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Equipment used by South African forces in WW1 varied greatly and can be analysed according to the various campaigns and theaters.

The Pattern 1903 Bandolier Equipment was used by South African Artillerymen in East Africa, Palestine and also by the South African batteries of the Royal Garrisson Artillery on the Western Front. Only the 50 round bandolier, water bottle and haversack were worn and used.

Large numbers of german leather equiment had been captured during the German South West African Campaign and these sets were used mainly by the machine gun elements of the South African Mounted Riflemen in German East Africa. This equipment is better known as the "Schutztruppen" or Mounted equiment.

Some sub-units in East Africa were issued with the Pattern 1908 Web Infantry Equipment but this was very limited ("A " Company of the 6th SAI). Most units used the 50 and 60 round bandoliers.

The Battalions of the Cape Corps were issued with Pattern 1908 Web Infantry Equipment and they used the equipment in both German East Africa and Palestine.

The South African Infantry regiments that fought on the Western Front were mainly issued with the Pattern 1914 Leather Infantry Equipment so they DID use and wear the "snake-buckle" belt.

Some photographic evidence exists of individual memebrs of these regiments wearing the Pattern 1908 Web Infantry Equipment.

I am fortunate to have complete sets or examples of these items in my collection.

Regards,

Will

Edited by sabrigade

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Sorry about that Jef,

I'm off to a great start misspelling you name.

Dave

Hello Dave,

I'm really impressed by your knowledge about these snake buckles.Thank you for sharing your knowledge. About the misspelling of my name, don't worry.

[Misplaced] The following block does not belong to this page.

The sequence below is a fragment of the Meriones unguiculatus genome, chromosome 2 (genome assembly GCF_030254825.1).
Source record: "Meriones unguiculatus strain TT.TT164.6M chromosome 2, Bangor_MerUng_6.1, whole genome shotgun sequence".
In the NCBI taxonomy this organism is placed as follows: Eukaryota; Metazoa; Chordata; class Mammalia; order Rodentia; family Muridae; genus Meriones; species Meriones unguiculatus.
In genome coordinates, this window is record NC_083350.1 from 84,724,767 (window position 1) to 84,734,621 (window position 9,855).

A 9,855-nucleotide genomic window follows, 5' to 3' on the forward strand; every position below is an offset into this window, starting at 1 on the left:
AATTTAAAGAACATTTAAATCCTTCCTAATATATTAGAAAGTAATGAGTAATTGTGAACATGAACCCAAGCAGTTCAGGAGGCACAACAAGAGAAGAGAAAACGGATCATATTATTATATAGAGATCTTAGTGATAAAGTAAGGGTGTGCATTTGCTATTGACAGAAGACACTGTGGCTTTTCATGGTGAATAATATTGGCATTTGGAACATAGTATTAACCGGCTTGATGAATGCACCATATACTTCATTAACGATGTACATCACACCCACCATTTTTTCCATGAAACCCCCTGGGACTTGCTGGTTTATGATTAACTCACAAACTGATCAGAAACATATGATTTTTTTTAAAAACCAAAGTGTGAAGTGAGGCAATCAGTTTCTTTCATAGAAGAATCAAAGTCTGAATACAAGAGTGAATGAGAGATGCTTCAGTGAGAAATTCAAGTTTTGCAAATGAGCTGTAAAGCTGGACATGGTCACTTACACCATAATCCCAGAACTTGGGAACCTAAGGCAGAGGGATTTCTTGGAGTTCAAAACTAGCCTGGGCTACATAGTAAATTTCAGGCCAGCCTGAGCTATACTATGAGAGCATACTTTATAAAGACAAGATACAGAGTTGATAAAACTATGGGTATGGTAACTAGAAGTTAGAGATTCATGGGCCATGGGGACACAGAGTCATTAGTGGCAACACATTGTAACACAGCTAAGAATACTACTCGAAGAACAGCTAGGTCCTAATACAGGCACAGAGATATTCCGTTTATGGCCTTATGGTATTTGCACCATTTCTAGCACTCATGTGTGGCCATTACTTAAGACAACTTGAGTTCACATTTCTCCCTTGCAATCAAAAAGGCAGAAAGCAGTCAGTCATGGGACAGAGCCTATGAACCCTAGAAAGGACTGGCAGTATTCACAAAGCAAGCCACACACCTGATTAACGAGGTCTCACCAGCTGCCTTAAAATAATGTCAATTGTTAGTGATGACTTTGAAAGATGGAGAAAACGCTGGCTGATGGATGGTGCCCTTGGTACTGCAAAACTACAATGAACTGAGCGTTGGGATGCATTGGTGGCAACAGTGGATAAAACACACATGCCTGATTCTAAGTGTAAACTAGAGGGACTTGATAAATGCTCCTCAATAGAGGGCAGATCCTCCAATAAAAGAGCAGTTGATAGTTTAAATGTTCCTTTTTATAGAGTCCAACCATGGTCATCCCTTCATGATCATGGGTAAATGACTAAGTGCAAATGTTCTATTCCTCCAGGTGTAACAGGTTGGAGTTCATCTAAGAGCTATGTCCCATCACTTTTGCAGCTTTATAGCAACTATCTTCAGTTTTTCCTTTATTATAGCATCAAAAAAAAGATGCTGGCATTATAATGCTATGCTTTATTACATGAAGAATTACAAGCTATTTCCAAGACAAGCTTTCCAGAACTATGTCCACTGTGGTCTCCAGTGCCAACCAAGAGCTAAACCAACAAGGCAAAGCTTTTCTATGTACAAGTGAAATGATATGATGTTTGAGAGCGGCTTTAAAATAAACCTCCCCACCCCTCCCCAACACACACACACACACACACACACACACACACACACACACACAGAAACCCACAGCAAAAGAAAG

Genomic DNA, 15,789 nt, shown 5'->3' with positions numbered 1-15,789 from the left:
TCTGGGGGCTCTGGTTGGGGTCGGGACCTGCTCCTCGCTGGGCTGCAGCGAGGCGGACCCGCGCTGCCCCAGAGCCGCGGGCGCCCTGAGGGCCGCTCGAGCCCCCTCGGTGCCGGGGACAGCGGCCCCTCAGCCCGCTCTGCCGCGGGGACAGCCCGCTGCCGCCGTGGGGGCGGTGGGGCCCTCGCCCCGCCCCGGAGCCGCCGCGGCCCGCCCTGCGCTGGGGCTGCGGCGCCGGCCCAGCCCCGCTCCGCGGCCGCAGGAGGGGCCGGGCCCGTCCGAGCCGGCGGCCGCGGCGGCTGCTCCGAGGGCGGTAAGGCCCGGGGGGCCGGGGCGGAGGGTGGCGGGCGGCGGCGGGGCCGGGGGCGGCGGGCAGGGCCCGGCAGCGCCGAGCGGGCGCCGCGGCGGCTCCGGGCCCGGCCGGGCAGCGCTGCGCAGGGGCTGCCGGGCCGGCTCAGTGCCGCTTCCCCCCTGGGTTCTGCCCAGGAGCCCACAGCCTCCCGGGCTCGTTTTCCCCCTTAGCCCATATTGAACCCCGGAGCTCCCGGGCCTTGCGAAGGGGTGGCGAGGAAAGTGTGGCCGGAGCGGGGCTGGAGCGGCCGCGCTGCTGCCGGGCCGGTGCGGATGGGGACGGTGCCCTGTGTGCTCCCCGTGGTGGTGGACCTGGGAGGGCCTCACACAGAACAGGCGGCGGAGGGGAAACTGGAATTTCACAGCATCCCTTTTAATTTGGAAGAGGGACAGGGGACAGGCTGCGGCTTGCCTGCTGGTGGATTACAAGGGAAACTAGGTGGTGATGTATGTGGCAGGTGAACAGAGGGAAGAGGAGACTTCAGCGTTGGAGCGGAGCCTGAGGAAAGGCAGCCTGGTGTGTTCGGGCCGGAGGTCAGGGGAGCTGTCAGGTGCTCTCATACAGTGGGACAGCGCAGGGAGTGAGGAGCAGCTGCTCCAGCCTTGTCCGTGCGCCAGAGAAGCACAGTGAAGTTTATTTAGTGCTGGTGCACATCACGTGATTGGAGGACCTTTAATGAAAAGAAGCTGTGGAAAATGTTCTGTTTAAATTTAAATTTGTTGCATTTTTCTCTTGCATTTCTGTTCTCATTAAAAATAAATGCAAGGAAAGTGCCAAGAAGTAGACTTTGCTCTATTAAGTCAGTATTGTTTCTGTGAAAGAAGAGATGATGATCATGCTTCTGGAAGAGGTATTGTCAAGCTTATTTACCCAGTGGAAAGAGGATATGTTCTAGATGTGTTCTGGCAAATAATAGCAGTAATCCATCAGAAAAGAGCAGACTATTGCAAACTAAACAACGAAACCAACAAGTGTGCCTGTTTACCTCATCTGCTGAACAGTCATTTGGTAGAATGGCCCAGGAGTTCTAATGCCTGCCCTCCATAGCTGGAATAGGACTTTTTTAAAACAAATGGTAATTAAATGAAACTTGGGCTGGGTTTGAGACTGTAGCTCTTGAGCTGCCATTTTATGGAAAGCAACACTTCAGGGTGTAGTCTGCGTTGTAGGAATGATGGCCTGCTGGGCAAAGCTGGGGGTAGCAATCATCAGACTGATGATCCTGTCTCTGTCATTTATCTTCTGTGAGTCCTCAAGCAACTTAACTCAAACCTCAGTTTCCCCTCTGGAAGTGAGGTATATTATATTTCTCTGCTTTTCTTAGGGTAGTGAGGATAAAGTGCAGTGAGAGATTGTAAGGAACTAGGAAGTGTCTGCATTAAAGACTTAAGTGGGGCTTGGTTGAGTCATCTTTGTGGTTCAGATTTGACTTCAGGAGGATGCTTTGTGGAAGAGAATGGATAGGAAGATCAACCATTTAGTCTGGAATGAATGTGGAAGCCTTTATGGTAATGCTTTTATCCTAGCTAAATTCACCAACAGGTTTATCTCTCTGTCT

Kind regards from Flanders,

Jef

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Equipment used by South African forces in WW1 varied greatly and can be analysed according to the various campaigns and theaters.

The Pattern 1903 Bandolier Equipment was used by South African Artillerymen in East Africa, Palestine and also by the South African batteries of the Royal Garrisson Artillery on the Western Front. Only the 50 round bandolier, water bottle and haversack were worn and used.

Large numbers of german leather equiment had been captured during the German South West African Campaign and these sets were used mainly by the machine gun elements of the South African Mounted Riflemen in German East Africa. This equipment is better known as the "Schutztruppen" or Mounted equiment.

Some sub-units in East Africa were issued with the Pattern 1908 Web Infantry Equipment but this was very limited ("A " Company of the 6th SAI). Most units used the 50 and 60 round bandoliers.

The Battalions of the Cape Corps were issued with Pattern 1908 Web Infantry Equipment and they used the equipment in both German East Africa and Palestine.

The South African Infantry regiments that fought on the Western Front were mainly issued with the Pattern 1914 Leather Infantry Equipment so they DID use and wear the "snake-buckle" belt.

Some photographic evidence exists of individual memebrs of these regiments wearing the Pattern 1908 Web Infantry Equipment.

I am fortunate to have complete sets or examples of these items in my collection.

Regards,

Will

Hello Will,

Thank you for your answer about the snake buckle belt. Much appreciated.

Kind regards,

Jef

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Hello Gentlemen-

Thank you for a very interesting topic - very different to my usual readings.

"I am fortunate to have complete sets or examples of these items in my collection." - Come on now Will, don't tease, pictures please ...

regards

Thomas

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Hi Thomas,

I hope to be back in South Africa next week and will make it a seperate thread.

Regards,

Will

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Hi Jef,the snake buckle belts were traditionally worn by British Rifle Regiments since the Napoleonic wars.The belts were black leather and the buckles brass or white metal.I have a few pics from the Royal Green Jackets museum at Winchester you might find interesting,not the best quality though I'm afraid.I also picked up a a snake buckle belt recently to display with a KRRC tunic I have.You can see by the pics that it is almost identical to the belts shown in the RGJ museum,however,the belt is marked with what looks like police collar numbers and has an 'MP' stamp so I believe this to be a old Metropolitan Police belt from Greenwich Division,I hope this is of some interest,all the best,